I BOUGHT MY house in 2010, when I was 28. I was lucky to get good advice from my parents and some finance blogs I read. Even with that, there were parts I didn’t understand until after all the paperwork was signed and the deal closed. Buying a home is probably the biggest purchase any of us will ever make, so it’s best to reduce rookie mistakes as much as possible:
1. Plan backward. When you buy a house, the first step is to figure out what’s nonnegotiable with respect to characteristics (think bathrooms, bedrooms and central air), location and—most important—price. What is the monthly payment, including taxes, utilities and cash set aside for repairs, that your family can comfortably handle? Experts suggest no more than 30% to 35% of pretax income. I think 25% to 30% is safer. If a home doesn’t fit your budget with the qualities you want, walk away or revisit your wish list. Resist the urge to pay up past your comfort point.
2. Get to 20%. Banks and realtors will assure you—as they did me—that you don’t need to put down 20% of the purchase price. While that’s technically true, it isn’t good financial advice. A 20% down payment eliminates private mortgage insurance, which is a required monthly cost until you have 20% equity. It also shows that you know how to save a substantial sum—an important attribute since you’ll need a sizeable house repair fund as soon as you become an owner. Each year, expect to spend 1% to 2% of a home’s value on repairs. Finally, the larger the down payment, the lower your monthly cost. That means you’ll have more cash available for investing and everyday expenses.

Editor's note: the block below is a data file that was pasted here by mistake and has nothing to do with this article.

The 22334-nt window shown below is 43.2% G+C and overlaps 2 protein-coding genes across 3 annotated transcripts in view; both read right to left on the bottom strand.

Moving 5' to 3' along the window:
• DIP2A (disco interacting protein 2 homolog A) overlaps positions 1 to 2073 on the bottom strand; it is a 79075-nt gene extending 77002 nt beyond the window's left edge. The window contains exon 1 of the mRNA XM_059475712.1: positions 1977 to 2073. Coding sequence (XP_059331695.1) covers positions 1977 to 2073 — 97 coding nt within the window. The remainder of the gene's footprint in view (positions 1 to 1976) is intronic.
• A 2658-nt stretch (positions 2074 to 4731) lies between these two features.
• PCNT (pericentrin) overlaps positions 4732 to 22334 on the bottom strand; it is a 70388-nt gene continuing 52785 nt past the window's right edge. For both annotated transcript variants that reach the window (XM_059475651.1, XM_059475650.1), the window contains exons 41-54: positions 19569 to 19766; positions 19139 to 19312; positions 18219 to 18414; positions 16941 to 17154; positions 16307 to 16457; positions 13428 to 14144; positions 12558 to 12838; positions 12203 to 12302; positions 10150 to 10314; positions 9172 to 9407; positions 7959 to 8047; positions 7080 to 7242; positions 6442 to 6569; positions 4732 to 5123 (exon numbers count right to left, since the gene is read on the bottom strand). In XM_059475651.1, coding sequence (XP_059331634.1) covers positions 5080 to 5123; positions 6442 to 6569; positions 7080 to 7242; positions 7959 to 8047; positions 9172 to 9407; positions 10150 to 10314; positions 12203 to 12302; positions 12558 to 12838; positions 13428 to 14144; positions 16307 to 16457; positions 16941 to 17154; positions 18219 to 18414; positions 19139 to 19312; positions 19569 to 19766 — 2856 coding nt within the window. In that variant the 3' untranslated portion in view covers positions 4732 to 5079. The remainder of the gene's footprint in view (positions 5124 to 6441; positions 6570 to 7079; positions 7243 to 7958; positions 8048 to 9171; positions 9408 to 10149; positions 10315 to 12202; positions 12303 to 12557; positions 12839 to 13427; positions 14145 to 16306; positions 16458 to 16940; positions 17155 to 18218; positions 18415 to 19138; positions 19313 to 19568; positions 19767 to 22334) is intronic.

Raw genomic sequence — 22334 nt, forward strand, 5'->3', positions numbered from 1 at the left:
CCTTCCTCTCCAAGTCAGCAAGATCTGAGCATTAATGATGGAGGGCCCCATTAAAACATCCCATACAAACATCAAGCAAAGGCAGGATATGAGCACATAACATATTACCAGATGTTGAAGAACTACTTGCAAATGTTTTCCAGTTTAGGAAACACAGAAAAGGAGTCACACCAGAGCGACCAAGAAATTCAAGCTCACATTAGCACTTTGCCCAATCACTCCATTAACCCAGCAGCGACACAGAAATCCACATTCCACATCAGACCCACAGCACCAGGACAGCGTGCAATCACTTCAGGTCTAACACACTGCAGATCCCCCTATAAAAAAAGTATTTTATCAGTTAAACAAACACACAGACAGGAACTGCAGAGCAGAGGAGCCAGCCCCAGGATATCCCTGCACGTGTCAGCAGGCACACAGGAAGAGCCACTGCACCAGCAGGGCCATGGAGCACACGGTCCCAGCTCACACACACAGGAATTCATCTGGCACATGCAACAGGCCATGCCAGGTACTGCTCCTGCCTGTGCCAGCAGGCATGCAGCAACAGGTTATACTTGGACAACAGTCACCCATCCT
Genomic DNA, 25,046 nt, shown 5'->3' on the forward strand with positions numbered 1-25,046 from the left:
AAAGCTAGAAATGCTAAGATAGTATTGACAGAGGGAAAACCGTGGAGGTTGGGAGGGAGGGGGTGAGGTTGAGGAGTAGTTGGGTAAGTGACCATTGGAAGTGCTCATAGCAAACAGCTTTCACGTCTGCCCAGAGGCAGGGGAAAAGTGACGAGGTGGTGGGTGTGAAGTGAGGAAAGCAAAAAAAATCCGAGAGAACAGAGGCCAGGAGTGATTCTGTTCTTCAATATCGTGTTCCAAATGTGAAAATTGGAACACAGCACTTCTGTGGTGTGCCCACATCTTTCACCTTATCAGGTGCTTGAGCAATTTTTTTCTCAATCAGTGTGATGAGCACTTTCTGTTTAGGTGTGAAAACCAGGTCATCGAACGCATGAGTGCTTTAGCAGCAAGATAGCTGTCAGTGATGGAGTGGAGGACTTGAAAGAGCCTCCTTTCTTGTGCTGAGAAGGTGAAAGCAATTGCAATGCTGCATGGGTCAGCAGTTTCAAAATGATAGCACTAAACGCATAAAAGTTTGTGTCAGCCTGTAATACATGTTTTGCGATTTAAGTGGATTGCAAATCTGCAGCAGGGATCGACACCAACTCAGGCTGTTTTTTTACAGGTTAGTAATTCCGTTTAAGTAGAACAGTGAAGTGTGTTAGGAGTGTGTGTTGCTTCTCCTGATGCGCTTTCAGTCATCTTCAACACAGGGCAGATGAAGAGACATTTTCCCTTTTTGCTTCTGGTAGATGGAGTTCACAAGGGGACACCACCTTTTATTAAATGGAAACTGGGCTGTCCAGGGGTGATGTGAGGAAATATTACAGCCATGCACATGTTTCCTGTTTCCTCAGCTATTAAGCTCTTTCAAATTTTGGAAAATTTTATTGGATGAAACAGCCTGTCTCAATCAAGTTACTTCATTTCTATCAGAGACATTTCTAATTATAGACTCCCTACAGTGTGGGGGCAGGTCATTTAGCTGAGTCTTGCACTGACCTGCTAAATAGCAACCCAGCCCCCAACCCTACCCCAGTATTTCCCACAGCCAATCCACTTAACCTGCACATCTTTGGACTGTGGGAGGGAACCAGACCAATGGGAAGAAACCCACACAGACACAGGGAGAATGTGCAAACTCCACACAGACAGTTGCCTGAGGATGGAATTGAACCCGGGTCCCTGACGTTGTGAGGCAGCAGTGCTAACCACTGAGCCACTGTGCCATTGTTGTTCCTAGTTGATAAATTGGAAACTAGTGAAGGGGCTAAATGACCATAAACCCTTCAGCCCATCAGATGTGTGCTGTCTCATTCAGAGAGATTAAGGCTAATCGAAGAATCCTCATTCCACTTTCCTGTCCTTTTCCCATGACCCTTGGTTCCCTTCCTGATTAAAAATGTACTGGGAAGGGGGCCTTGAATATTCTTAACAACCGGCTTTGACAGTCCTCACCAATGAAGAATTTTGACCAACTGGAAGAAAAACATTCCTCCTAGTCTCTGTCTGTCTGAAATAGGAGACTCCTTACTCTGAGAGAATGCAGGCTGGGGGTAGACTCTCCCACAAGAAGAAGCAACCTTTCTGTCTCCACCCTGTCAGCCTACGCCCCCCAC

3. Push your realtor. If you’re buying, the realtor’s job is to help you get the best deal, including a lower price. But remember, the realtor also has a perverse incentive to prefer a higher price, because he or she makes more commission.
I was hesitant to push my realtor to demand a new roof repair before closing and generally trusted everything she told me as absolute. Today, I’d be more pushy, and ask for specific information and rationale behind a realtor’s recommendation. Good realtors will be glad you’re asking and see the long-term game: If you’re happy with their work, you’ll recommend them to others and they’ll make more sales.
4. Talk and listen. While I had a good general sense of the neighborhood, I didn’t spend any time on the street outside the house that we eventually bought. That would have opened my eyes to some unpleasant neighbors who ended up costing me money and peace of mind. The same advice goes for the home inspection. Don’t necessarily go with the realtor’s recommendation. Instead, pick an inspector with strong reviews and join him or her on the inspection. Ask questions, take notes and—if necessary—be willing to walk away from the house.
5. Consider your time horizon. If you aren’t fairly certain you’ll be in the area at least another five years, hit the pause button on your buying plans. You often need five years to break even, after all associated costs are factored in.
Zach Blattner is a former teacher and school leader who now teaches teachers across the Philly/Camden region as a faculty member at Relay GSE. He is a self-taught finance nerd who dispenses advice to his wife, friends, family and anyone else willing to listen.